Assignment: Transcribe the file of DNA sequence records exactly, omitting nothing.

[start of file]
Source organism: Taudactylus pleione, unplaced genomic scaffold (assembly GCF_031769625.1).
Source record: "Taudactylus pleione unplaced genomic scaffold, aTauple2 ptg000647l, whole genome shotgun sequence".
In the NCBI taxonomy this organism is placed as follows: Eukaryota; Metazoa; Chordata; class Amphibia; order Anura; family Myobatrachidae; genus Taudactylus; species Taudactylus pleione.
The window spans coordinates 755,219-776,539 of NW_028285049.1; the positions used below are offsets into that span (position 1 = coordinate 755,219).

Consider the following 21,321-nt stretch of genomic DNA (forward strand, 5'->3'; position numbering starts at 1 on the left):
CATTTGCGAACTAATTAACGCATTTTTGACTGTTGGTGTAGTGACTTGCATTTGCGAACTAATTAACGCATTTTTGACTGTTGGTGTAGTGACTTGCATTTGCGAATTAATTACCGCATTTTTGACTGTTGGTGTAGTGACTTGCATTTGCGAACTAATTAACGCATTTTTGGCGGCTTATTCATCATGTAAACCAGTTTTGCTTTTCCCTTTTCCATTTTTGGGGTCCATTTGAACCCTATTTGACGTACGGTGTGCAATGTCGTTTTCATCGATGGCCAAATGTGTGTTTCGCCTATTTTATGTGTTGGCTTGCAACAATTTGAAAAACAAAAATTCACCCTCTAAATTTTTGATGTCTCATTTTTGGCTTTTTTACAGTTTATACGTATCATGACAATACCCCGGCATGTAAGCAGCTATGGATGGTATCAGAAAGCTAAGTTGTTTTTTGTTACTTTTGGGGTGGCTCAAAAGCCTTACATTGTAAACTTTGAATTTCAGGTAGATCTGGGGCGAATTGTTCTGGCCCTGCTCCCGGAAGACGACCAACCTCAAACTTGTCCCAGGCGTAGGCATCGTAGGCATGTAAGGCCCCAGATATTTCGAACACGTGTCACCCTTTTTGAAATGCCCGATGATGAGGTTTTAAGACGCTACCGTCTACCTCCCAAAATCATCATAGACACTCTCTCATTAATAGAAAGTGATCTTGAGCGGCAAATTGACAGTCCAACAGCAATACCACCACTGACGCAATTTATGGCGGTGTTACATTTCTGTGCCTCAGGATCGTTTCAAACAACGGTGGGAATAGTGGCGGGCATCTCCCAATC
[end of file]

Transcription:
Source organism: Taudactylus pleione, unplaced genomic scaffold (assembly GCF_031769625.1).
Source record: "Taudactylus pleione unplaced genomic scaffold, aTauple2 ptg000647l, whole genome shotgun sequence".
In the NCBI taxonomy this organism is placed as follows: Eukaryota; Metazoa; Chordata; class Amphibia; order Anura; family Myobatrachidae; genus Taudactylus; species Taudactylus pleione.
The window spans coordinates 755,219-776,539 of NW_028285049.1; the positions used below are offsets into that span (position 1 = coordinate 755,219).

Consider the following 21,321-nt stretch of genomic DNA (forward strand, 5'->3'; position numbering starts at 1 on the left):
CATTTGCGAACTAATTAACGCATTTTTGACTGTTGGTGTAGTGACTTGCATTTGCGAACTAATTAACGCATTTTTGACTGTTGGTGTAGTGACTTGCATTTGCGAATTAATTACCGCATTTTTGACTGTTGGTGTAGTGACTTGCATTTGCGAACTAATTAACGCATTTTTGGCGGCTTATTCATCATGTAAACCAGTTTTGCTTTTCCCTTTTCCATTTTTGGGGTCCATTTGAACCCTATTTGACGTACGGTGTGCAATGTCGTTTTCATCGATGGCCAAATGTGTGTTTCGCCTATTTTATGTGTTGGCTTGCAACAATTTGAAAAACAAAAATTCACCCTCTAAATTTTTGATGTCTCATTTTTGGCTTTTTTACAGTTTATACGTATCATGACAATACCCCGGCATGTAAGCAGCTATGGATGGTATCAGAAAGCTAAGTTGTTTTTTGTTACTTTTGGGGTGGCTCAAAAGCCTTACATTGTAAACTTTGAATTTCAGGTAGATCTGGGGCGAATTGTTCTGGCCCTGCTCCCGGAAGACGACCAACCTCAAACTTGTCCCAGGCGTAGGCATCGTAGGCATGTAAGGCCCCAGATATTTCGAACACGTGTCACCCTTTTTGAAATGCCCGATGATGAGGTTTTAAGACGCTACCGTCTACCTCCCAAAATCATCATAGACACTCTCTCATTAATAGAAAGTGATCTTGAGCGGCAAATTGACAGTCCAACAGCAATACCACCACTGACGCAATTTATGGCGGTGTTACATTTCTGTGCCTCAGGATCGTTTCAAACAACGGTGGGAATAGTGGCGGGCATCTCCCAATC